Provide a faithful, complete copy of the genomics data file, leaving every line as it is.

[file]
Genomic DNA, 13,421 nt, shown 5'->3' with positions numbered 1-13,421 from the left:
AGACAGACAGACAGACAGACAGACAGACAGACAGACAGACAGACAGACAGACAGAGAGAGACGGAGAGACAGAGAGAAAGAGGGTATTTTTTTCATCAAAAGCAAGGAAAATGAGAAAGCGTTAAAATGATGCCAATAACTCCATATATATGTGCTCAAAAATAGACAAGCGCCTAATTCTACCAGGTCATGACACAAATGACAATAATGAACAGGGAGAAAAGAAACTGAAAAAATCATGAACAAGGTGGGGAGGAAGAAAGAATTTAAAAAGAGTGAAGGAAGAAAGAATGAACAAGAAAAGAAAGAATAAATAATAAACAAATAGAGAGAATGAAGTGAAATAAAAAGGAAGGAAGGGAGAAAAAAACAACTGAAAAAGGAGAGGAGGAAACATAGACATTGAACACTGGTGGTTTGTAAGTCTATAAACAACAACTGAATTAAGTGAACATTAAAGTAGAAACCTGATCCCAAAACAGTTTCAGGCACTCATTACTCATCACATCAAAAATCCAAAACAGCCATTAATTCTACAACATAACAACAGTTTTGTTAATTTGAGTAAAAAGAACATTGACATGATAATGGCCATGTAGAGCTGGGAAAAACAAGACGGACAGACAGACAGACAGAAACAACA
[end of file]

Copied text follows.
Genomic DNA, 13,421 nt, shown 5'->3' with positions numbered 1-13,421 from the left:
AGACAGACAGACAGACAGACAGACAGACAGACAGACAGACAGACAGACAGACAGAGAGAGACGGAGAGACAGAGAGAAAGAGGGTATTTTTTTCATCAAAAGCAAGGAAAATGAGAAAGCGTTAAAATGATGCCAATAACTCCATATATATGTGCTCAAAAATAGACAAGCGCCTAATTCTACCAGGTCATGACACAAATGACAATAATGAACAGGGAGAAAAGAAACTGAAAAAATCATGAACAAGGTGGGGAGGAAGAAAGAATTTAAAAAGAGTGAAGGAAGAAAGAATGAACAAGAAAAGAAAGAATAAATAATAAACAAATAGAGAGAATGAAGTGAAATAAAAAGGAAGGAAGGGAGAAAAAAACAACTGAAAAAGGAGAGGAGGAAACATAGACATTGAACACTGGTGGTTTGTAAGTCTATAAACAACAACTGAATTAAGTGAACATTAAAGTAGAAACCTGATCCCAAAACAGTTTCAGGCACTCATTACTCATCACATCAAAAATCCAAAACAGCCATTAATTCTACAACATAACAACAGTTTTGTTAATTTGAGTAAAAAGAACATTGACATGATAATGGCCATGTAGAGCTGGGAAAAACAAGACGGACAGACAGACAGACAGAAACAACA